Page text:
March 9, 2012

Newsletters

Click the link to read or download our most recent “Wild Side” newsletter:

Wild Side Summer 2019

Our past newsletters can be found by clicking on these links:

Wild Side Summer 2018

Wild Side Winter 2017

Wild Side Spring 2017

Wild Side July 2016

Wild Side July 2015

Wild Side February 2014

Wild Side June 2013

Wild Side August 2012

Wild Side April 2012

Wild Side September 2011

Wild Side June 2011

Wild Side March 2011

Wild Side June 2010

Wild Side March 2010

Wild Side October 2009

Wild Side July 2009

Wild Side April 2009

8 thoughts on “Newsletters

  • I met Pam on a flight from Dallas to Jacksonville. It was obvious to me that she loves her work at Forest Animal Rescue. The world needs more Pam’s… Good Luck in the future.. Frank

  • Are you still publishing a newsletter, list of events, or scheduling tours twice a month? Thank you very much.

  • Yes – our newsletter comes out two to three times a year and we give tours twice a month. The tours are listed on our website under “Visit the sanctuary” as dates become available. You can reserve your tour online as well. Please follow us on Facebook at http://www.facebok.com/forestanimalrescue for regular photos and little updates throughout the month.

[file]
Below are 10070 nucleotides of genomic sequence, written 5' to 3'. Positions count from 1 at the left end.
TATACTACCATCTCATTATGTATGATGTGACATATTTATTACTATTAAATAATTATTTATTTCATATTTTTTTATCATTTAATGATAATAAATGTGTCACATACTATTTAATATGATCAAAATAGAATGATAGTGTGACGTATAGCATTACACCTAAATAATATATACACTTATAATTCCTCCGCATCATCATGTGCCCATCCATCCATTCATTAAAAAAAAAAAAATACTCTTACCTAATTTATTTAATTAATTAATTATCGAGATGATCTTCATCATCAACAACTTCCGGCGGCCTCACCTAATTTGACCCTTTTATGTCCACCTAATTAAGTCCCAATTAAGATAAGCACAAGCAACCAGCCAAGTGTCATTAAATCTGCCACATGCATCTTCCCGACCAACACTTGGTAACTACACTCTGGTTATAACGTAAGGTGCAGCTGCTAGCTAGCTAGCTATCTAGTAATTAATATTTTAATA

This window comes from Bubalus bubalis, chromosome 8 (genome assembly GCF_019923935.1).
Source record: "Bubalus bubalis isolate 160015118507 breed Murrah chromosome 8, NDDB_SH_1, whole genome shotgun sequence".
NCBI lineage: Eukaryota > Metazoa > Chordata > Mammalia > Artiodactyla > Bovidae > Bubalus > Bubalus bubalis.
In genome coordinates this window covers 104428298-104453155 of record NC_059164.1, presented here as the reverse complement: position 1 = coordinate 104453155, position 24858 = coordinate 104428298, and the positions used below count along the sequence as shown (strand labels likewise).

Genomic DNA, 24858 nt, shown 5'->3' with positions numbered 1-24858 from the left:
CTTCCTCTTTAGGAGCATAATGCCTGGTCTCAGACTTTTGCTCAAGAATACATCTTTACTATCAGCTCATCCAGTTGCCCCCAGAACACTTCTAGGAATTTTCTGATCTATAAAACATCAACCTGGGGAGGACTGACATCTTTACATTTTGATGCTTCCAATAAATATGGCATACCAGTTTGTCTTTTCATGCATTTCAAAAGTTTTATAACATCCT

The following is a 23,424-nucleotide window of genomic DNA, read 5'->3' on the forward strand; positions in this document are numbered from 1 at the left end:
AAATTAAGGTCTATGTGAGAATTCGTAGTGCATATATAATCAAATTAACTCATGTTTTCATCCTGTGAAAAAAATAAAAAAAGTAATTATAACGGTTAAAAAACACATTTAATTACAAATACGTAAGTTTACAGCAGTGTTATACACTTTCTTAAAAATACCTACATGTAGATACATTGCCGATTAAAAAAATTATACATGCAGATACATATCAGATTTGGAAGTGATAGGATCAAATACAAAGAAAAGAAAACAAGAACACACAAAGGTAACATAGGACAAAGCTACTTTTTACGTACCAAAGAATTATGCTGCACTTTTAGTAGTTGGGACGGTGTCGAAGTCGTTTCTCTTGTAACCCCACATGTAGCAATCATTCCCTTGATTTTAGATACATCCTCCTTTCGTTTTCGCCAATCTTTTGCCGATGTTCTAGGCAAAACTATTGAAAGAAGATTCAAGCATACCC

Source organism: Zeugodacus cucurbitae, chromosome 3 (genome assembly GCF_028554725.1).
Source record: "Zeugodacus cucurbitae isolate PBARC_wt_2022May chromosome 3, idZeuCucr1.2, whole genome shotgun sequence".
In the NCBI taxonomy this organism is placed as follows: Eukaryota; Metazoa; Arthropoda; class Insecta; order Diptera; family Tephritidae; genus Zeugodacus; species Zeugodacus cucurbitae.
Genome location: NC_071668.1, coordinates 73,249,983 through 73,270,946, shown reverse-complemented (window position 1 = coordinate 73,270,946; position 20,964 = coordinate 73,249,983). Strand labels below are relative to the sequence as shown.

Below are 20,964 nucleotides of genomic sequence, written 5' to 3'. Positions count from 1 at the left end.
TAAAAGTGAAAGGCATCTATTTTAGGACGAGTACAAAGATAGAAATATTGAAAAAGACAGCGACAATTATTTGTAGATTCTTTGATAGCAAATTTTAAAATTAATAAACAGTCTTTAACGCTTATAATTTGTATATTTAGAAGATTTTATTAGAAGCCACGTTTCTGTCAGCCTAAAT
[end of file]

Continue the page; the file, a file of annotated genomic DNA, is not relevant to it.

• Hi. I have a 10 mo old orphaned raccoon that I rescued, have become very attached, and when I found out that a permit was required to keep him, I filed it. I just got the response that it was denied because he came from the wild, and that even though I saved the animal from dying, they will be taking him and euthanizing him. He is very tame, and I am wondering if you have any ideas how I can save him? TIA.

  • Assuming that you are in Florida, you need to call Florida Fish and Wildlife at 888-404-3922 and ask for a list of wildlife rehabilitators near you. We only handle black bears and other may or may not handle raccoons, so call several and leave messages for them. Hopefully the right one will call you back. The only legal thing that can be done (and the best answer for your raccoon) is to put him with other wild raccoons in rehabilitation. That will allow him to become ‘wild’ again. He is young enough that this technique should be successful. There is no reason for him to be put down as long as he goes to a licensed rehabilitator.

  • I just found a sulcata tortoise (don’t know if it’s male or female). He’d obviously escaped from someone’s care, but I was unable to find his owner. I think he’s about 5 years old and weighs about 10 pounds. He’s really sweet and seems very healthy with a good appetite.

    I can’t keep him for various reasons so I want to find the best home possible for him where he’ll have room to roam outside. Would FAR be willing to take him?

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